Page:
UBC Theses and Dissertations

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UBC Theses and Dissertations

The forest for the tree : the Pacific Northwest lumber industry and environmental legislation, 1965-1976 Heard, Carrie Harbin Parnie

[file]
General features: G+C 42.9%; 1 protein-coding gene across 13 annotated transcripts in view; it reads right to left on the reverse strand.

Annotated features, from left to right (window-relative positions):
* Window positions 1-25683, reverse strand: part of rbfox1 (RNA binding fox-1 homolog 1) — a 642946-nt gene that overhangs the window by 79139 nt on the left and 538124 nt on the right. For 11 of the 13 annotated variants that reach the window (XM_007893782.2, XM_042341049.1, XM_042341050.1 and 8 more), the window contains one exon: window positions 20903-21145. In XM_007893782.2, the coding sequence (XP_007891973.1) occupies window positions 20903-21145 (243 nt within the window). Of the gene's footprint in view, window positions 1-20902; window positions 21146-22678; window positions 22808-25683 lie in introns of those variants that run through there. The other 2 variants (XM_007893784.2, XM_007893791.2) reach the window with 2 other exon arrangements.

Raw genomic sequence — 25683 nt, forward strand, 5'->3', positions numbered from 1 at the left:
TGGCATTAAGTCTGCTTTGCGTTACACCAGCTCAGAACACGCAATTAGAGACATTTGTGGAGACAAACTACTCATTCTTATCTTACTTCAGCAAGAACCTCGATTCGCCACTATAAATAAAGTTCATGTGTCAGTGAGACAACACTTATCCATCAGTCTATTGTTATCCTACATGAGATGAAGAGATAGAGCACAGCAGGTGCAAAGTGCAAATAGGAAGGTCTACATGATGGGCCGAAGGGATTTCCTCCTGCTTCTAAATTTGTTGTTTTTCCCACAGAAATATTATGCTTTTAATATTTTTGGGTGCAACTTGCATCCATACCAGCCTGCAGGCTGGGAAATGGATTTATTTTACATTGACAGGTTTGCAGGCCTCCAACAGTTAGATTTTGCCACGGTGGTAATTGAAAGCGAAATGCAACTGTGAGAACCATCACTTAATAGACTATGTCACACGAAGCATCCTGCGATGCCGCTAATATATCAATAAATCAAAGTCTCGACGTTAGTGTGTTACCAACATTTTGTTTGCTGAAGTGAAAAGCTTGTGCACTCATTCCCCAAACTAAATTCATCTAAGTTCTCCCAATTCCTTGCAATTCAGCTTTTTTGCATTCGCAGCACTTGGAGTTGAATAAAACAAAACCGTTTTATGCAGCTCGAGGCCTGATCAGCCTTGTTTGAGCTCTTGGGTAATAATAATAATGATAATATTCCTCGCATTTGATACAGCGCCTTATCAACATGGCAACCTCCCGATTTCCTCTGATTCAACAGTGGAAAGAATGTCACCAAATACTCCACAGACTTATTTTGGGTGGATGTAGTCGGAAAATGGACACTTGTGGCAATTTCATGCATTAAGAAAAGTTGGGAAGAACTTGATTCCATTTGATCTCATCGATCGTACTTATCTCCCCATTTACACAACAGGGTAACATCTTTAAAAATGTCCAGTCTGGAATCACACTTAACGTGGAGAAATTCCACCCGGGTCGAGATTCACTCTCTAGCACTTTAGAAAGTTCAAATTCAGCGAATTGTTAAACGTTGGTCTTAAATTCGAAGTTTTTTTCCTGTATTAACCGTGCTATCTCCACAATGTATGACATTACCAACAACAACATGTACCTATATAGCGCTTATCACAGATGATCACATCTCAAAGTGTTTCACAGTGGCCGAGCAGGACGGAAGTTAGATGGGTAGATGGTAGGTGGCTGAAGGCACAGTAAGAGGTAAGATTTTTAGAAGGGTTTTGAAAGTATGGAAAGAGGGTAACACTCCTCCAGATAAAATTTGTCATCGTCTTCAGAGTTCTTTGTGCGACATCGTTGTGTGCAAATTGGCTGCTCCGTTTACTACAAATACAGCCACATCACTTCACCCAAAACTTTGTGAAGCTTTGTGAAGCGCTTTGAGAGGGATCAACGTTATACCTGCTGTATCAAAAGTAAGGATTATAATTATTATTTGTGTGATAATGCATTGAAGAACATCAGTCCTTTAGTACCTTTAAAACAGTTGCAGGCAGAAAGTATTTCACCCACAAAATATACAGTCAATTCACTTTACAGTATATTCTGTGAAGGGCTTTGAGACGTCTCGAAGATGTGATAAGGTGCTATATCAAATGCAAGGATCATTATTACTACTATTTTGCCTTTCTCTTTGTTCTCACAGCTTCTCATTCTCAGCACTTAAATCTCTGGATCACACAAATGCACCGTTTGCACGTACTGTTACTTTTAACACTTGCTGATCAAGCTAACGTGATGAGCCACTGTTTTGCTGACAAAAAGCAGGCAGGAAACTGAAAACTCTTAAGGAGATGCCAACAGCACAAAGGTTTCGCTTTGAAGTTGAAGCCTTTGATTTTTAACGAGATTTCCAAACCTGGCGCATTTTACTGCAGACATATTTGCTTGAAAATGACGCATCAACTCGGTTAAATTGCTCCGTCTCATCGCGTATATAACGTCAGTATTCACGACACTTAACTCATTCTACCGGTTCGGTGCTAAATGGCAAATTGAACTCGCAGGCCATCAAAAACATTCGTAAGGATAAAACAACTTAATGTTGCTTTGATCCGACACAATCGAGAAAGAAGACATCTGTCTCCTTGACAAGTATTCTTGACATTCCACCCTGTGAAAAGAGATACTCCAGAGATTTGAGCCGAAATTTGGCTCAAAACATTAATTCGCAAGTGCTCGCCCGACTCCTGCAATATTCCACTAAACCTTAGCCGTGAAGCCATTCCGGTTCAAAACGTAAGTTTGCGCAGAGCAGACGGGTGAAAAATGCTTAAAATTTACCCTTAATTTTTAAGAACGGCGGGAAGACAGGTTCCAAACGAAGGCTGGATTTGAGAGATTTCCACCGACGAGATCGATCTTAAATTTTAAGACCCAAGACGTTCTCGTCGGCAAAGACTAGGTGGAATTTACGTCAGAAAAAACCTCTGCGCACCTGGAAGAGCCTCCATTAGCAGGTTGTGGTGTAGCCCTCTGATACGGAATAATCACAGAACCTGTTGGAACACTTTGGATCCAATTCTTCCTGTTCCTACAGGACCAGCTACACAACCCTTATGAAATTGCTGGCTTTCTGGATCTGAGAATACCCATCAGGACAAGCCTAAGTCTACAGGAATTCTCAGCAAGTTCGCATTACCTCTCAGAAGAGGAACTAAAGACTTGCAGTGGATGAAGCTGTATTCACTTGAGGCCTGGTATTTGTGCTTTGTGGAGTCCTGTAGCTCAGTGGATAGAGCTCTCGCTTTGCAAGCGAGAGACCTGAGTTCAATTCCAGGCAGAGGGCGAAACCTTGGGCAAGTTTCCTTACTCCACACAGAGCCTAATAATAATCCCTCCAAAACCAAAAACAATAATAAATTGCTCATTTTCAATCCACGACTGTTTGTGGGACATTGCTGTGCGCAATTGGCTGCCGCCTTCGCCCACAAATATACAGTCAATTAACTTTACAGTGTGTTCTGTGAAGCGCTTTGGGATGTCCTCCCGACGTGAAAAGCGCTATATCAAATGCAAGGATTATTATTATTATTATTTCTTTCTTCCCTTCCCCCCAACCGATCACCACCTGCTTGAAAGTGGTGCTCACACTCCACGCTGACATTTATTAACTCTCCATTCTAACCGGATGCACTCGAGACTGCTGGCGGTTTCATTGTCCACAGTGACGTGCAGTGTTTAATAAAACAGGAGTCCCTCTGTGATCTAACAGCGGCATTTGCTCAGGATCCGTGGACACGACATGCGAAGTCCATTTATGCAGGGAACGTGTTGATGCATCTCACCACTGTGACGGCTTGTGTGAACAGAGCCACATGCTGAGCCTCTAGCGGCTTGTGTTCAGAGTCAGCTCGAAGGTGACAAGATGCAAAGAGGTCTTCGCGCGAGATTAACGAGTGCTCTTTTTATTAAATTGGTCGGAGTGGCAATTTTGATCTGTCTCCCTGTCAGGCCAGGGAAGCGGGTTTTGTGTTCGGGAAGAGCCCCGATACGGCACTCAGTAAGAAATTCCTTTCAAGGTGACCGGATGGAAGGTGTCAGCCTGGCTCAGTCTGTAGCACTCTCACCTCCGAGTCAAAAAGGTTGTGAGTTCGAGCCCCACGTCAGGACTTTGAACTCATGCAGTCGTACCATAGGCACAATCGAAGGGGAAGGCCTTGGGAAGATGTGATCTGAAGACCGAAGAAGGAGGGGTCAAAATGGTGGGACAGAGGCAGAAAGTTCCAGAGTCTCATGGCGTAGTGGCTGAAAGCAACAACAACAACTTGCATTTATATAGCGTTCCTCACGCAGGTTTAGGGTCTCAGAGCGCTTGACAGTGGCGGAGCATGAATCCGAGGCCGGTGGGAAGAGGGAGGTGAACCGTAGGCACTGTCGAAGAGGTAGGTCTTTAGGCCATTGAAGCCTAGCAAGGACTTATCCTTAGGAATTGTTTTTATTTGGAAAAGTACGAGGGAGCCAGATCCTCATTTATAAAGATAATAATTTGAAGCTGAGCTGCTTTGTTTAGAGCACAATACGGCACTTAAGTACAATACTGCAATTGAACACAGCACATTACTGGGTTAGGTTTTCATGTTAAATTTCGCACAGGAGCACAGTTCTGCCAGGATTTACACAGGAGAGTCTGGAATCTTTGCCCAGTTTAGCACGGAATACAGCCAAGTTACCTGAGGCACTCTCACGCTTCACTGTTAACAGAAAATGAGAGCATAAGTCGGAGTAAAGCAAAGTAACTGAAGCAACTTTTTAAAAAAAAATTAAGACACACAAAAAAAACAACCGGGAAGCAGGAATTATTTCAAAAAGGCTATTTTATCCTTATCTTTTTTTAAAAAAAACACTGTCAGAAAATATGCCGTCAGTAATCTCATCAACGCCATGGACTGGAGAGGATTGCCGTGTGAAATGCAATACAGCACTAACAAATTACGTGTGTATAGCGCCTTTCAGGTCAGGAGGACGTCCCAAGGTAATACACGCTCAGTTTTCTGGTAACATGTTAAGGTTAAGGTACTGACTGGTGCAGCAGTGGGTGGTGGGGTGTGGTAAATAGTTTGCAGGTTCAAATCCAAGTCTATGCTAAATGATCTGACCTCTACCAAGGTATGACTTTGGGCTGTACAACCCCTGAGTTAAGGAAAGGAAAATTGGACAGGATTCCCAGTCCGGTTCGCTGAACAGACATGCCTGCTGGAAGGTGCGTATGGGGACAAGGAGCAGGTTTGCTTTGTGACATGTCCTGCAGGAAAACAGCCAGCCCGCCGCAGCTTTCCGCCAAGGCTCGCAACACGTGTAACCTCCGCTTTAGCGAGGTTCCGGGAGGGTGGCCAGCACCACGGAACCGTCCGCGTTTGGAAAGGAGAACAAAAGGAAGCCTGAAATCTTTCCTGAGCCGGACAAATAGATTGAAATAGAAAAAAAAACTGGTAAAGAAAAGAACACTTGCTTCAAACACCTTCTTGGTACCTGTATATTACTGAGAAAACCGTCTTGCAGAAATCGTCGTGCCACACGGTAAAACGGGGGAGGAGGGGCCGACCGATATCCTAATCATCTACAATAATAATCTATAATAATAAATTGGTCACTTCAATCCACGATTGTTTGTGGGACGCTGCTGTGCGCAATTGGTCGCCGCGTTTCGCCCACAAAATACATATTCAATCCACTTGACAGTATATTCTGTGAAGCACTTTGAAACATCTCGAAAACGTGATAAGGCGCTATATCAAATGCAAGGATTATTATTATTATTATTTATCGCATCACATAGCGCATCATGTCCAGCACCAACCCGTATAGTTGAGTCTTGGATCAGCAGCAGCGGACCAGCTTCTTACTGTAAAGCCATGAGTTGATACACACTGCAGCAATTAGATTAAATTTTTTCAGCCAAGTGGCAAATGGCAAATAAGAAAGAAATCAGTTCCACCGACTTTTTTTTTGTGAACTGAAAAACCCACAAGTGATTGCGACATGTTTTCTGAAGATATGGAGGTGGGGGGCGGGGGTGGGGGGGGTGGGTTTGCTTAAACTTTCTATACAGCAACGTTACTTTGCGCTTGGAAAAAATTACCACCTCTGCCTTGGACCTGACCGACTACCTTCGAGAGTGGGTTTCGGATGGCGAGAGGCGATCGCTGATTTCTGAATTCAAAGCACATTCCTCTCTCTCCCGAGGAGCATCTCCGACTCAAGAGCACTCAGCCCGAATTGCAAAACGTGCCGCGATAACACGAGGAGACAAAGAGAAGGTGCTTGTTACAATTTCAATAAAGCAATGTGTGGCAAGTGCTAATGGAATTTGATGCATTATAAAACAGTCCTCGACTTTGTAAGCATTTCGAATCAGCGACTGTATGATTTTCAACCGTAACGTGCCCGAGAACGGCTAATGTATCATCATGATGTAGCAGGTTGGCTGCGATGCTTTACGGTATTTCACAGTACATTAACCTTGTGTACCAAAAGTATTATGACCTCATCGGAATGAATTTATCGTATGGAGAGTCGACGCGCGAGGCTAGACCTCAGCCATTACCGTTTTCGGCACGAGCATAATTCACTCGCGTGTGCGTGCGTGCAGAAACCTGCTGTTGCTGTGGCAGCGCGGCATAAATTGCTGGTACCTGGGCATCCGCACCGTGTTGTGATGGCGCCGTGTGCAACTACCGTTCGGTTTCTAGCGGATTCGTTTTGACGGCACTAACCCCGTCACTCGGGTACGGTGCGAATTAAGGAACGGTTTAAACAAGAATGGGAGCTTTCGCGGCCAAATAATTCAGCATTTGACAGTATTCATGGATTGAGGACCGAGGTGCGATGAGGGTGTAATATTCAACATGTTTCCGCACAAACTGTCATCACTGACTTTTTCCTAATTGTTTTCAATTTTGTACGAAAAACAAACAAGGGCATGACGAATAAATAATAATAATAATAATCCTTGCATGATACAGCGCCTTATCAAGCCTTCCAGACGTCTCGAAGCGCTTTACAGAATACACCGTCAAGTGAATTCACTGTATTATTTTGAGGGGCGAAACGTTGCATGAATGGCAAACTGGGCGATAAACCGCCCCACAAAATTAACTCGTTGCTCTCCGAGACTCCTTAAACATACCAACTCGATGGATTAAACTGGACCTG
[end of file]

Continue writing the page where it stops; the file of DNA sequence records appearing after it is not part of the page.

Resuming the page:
This thesis examines the response of the Pacific Northwest lumber industry to the environmental movement of the 1960s and 1970s and to the legislation the movement inspired. The economic fortunes of the Pacific Northwest have been tied to the lumber industry from the time the region was settled. Until the mid-1960s the lumber industry enjoyed unrivalled influence on policies affecting logging practices on public and private lands. The environmental movement was a strong and unexpected opposition to the industry and its practices. However, the lumber industry mistook changes in the political climate for nothing more than negative public opinion. It was on this problem that the industry repeatedly concentrated, which gave the environmentalists a number of advantages in the political arena. The result was environmental legislation passed at the state and federal levels. The industry was able to begin swinging the pendulum of political influence back to its side when the United States' economy entered a recession in the early 1970s. Armed with figures on inflation and unemployment the lumber industry attempted to convince Congress and the public that environmental regulation and prosperity were not compatible. Although the industry was never again caught off guard as it was by the environmentalists in the 1960s, it never regained the level of political influence that it had prior to that decade. While this thesis concentrates on the general trends of the lumber industry response to events in the late 19 60s and early 1970s, the background of the industry and the climate which gave rise to the environmental movement have also been examined.

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